The only way to access your images on macOS is via the Web app: and that kind of sucks.

Of course, if it's just the most recent images you want to see on your Mac, you can always view your Photo Stream on iPhoto, but if you'd prefer not to open iPhoto every time you want to view, download, or share the latest picture from your iOS device, there's an easier way: Myphotostream.

This little $7 OS X app (on sale for $5 over the holidays) lets you view hundreds of images or 30 days' worth of photos in a simple window; you can then preview any of them by double-clicking or tapping the spacebar with a photo selected, share them, or send them to another app for editing. You can also drag an image directly to the desktop or any folder to save it, and there's even a Notification Center widget available!

Here's how to download Photo Stream images on your Mac without iPhoto!

How to use Myphotostream to view and download Photo Stream images on your Mac

  1. Launch Photos from your homescreen.
  2. Click Photos in the upper right corner.

  3. Click Preferences.
  4. Click My Photo Stream to make sure that feature is enabled.

This will now allow you to import your recent photos from devices without an iCloud Photo Library, and send new photos to the My Photo Stream album on those specific devices.

After you have downloaded and enabled Myphotostream, wait a couple of minutes for your images to appear from your Photos.

You can get Myphotostream from the company's website. You can either pick up a 30-day free trial or buy on-site for $5.

The free way to view and download Photo Stream images without iPhoto

If you'd rather avoid paying for a Photo Stream application, there are a few alternatives you can look at.

Option one: Manually copy images using Automator

Just like your Photo images, your Photo Stream repository has a physical location on your Mac's hard drive.

If you go to the Finder and select Go > Go to Folder or Command-Shift-G, then paste in ~/Library/Application Support/iLifeAssetManagement/assets/sub, you'll arrive at the folder containing all Photo Stream images. The problem? Each image is in its own folder, which makes things a wee bit tricky when it comes to finding and copying pictures.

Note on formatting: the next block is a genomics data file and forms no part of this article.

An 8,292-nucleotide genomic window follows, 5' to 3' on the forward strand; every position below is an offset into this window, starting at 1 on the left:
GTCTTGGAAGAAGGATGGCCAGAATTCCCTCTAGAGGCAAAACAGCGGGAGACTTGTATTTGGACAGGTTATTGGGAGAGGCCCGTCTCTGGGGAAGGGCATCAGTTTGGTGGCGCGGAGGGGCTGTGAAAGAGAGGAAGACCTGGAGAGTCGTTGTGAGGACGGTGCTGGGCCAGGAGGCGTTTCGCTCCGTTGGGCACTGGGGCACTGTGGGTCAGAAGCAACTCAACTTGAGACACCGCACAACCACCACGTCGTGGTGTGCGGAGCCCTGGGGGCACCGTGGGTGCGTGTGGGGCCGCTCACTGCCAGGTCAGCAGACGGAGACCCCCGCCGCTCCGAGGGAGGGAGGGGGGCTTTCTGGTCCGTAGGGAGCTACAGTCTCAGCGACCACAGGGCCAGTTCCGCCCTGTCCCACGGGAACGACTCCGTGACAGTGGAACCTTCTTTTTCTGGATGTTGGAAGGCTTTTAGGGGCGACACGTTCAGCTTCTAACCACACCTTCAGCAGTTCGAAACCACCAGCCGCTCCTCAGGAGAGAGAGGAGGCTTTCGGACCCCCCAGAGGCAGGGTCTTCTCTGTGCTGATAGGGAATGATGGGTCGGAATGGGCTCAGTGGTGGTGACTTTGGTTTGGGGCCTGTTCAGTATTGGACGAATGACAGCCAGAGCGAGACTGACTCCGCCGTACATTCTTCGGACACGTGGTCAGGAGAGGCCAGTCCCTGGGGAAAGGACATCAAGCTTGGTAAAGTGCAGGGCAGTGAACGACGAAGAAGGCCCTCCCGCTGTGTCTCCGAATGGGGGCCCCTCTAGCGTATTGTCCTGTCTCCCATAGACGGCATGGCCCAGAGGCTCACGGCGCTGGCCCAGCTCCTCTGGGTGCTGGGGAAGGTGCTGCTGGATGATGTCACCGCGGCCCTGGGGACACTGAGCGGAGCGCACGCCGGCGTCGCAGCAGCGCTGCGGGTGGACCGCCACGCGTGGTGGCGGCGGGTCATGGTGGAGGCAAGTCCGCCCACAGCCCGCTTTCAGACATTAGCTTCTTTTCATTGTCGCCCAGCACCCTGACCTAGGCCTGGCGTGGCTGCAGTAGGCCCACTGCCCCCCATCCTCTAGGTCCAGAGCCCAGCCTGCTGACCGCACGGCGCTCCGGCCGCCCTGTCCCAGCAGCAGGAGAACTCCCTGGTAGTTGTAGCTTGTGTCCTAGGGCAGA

Chris Breen of Macworld came up with a pretty nifty Automator workflow that copies images to a folder of your choice, but it does require a little bit of time to build the workflow. (Serenity Caldwell)

Option two: Don't use Photo Stream

Yes, I know — for an article about Photo Stream, this is a weird one. But it is a valid point: There are several other alternatives that provide automatic upload of your iOS and Mac images to the cloud, including Dropbox. (Serenity Caldwell)

If you want to make sure your images get properly backed up and wind up easily accessible on any device you choose, Dropbox might be just the ticket.

Another fantastic option would be Google Photos which makes scrolling through, accessing and organizing your hundreds of images easy peasy (plus it's 100% free), along with Google Drive, which you have to pay for if you need a wee bit of extra space, but overall it's worth it if you're not a pro photographer.

What do you think?

Are you someone who just likes to keep it simple and stick to iCloud, or do you think you'd prefer a service like Myphotostream in the long run?

Let us know what your preferences are in the comments below!

Updated November 2017: This article has been updated with the most current, up-to-date information.

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